Skip to main content

Hand Pleating Technique to Smock

           
                     Smocking is a form of surface embroidery worked around pleated fabric. Uniformity of  the gathering (pleats) is most important. Ways to form uniform and evenly spaced pleats are dot transfer method, gathering pleats on dotted swiss fabric, gathering the pleats on striped fabric, gathering pleats on gingham fabric. While using checked (gingham) or striped materials, dots are not necessary as the pattern can be used as a guide for the gathering . In case of stripes, horizontal lines have to be ruled on the back of the material in order to keep the rows straight.



Stripe Fabric

Working example with stripe fabric

Working example with Swiss dot fabric

Swiss Dot fabric

Gingham ( checked ) fabric

Working example with Gingham fabric

       Dot Transfer Method Pleating Instruction:



                All smocking dots should be transferred to the wrong side of the fabric.



Instead of dots , its boxed 

Working example with boxed 


                        Pick few threads of  fabric at intersection of two ( vertical and horizontal) lines as shown in above picture.



Pleating with Dot transfer method

                  While working with dot method, work a thread along each row of dots on the wrong side of fabric picking small amount of  fabric at each dot (as shown in above picture). Start with a knot or a back stitch and use a separate thread for each row, leaving generous length of  thread hanging at the end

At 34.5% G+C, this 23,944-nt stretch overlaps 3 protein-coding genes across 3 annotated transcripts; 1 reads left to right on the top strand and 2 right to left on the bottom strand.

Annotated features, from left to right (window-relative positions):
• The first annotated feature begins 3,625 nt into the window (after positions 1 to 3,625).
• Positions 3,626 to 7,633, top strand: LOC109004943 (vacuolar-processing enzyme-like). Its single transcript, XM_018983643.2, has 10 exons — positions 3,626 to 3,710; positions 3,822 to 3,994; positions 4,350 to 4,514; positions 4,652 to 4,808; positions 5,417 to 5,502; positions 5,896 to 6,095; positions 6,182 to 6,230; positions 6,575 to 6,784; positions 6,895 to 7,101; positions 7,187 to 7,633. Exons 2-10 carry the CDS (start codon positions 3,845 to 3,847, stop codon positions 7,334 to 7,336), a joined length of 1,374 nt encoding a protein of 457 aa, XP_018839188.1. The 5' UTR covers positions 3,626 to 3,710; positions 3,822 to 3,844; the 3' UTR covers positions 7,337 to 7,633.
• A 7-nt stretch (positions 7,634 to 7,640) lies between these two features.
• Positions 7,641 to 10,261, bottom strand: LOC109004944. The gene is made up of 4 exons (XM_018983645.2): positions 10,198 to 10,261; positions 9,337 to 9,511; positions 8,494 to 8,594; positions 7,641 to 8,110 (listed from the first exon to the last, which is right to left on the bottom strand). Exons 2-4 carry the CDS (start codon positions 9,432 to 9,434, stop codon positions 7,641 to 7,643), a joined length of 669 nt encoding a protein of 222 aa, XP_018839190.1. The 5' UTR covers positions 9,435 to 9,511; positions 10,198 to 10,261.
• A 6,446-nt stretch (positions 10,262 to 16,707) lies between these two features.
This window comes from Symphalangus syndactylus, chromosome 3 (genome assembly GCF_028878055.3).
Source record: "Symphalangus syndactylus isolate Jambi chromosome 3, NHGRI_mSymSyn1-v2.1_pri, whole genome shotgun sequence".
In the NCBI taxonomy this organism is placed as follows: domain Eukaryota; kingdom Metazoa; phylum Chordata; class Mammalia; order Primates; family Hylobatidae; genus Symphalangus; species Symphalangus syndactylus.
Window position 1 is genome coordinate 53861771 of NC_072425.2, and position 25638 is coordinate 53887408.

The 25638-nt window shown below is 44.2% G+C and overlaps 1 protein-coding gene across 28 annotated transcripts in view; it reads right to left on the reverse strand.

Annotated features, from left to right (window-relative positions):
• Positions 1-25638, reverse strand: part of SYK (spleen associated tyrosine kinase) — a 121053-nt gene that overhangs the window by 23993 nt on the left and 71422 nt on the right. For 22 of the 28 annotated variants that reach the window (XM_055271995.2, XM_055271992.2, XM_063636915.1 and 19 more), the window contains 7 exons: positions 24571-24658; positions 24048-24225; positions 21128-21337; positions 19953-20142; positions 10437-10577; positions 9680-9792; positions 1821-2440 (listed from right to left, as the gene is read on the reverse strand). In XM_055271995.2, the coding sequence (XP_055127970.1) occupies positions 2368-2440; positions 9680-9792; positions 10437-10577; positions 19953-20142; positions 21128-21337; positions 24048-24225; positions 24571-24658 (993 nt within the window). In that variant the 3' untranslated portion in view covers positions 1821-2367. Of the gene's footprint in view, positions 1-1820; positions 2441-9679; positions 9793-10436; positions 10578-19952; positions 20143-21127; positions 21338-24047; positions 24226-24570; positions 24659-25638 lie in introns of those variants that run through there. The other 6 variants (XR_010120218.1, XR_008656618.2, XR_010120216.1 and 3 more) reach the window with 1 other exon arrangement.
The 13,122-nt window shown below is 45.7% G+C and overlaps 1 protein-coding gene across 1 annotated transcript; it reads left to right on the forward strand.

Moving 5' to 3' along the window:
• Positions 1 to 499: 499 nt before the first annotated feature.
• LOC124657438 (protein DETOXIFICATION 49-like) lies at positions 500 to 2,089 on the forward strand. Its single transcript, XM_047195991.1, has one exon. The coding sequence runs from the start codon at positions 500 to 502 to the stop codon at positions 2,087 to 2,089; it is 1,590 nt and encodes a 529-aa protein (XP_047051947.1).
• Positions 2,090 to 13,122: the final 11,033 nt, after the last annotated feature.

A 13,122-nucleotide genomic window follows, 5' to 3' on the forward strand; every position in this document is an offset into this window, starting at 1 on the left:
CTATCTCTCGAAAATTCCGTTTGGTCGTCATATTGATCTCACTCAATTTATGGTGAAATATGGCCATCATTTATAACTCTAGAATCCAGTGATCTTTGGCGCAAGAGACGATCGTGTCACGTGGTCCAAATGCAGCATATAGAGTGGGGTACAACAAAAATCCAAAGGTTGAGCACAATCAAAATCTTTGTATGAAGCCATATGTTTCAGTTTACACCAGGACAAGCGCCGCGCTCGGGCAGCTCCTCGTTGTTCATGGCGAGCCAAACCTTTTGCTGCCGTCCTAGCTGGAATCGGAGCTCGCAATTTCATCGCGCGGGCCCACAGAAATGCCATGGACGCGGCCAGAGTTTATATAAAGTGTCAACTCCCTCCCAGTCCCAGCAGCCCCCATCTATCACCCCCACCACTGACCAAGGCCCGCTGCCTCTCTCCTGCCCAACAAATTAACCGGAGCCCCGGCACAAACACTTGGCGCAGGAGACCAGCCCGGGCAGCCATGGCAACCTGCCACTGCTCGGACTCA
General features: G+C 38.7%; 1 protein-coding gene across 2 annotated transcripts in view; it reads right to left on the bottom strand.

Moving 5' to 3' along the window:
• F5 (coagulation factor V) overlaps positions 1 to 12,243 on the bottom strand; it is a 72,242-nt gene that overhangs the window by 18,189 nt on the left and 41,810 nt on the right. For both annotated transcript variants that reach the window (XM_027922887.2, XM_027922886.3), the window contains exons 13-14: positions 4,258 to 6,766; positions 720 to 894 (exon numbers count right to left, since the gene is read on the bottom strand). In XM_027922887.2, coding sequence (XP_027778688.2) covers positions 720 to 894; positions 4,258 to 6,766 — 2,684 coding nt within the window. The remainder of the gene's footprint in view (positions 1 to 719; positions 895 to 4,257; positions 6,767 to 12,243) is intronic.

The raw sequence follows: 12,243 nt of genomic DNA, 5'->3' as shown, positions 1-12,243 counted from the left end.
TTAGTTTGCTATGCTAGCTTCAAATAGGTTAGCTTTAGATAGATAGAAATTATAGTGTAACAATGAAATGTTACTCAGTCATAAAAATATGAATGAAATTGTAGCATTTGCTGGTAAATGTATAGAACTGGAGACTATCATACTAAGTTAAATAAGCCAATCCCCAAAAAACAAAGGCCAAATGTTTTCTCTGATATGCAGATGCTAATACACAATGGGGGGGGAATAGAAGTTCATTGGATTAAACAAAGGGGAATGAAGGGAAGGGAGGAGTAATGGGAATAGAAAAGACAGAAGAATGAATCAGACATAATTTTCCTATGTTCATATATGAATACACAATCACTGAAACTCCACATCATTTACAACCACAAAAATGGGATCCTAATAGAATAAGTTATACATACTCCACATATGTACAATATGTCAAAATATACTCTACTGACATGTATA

Pleating example


                     Once all rows are picked, gently pull hanging threads to form uniform pleats. The gathering threads not only holds pleats together but also provides guidelines (straight line guideline)  while working smocking stitches.


Pleated fabric

                  Knotting gathering threads is important, knot two threads as shown in below picture.

Knotting example of  pleated  threads

              Dot transfer tips: While arranging dots,if  the width of columns is 1 cm then the length of rows to be 1.2 cm. This gives more clarity to smocked stitches than the square ones.


Dot transfer instruction

                Material Calculation:



                        The amount of fabric required varies from fabric to fabric, fine fabric like silks takes more material than the thick cotton fabric and also every individual  work with different tension, some will pull stitches more tightly than others. Average is to take at least three times the amount of required material. The stitches used to smock  make a difference too, as some are more elastic than others.



                         So before starting with a project , test sample is important. To pleat a test sample, cut a sample fabric of 8 cm * 40 cm wide. Pleat this sample and tie off  hanging threads with pleats almost touching each other. Now measure the width of pleated sample. For example, if it measures 10 cm, then divide the original width with finished width ie 40/10=4. So by this its gives a ratio of 1:4. So to determine the required amount of fabric, multiply the required width with 4, for example, if required finished width is 40 cm, then multiply 40*4=160, so fabric width should be 160 cm . Keep extra 10 cm ie 5 cm on either side.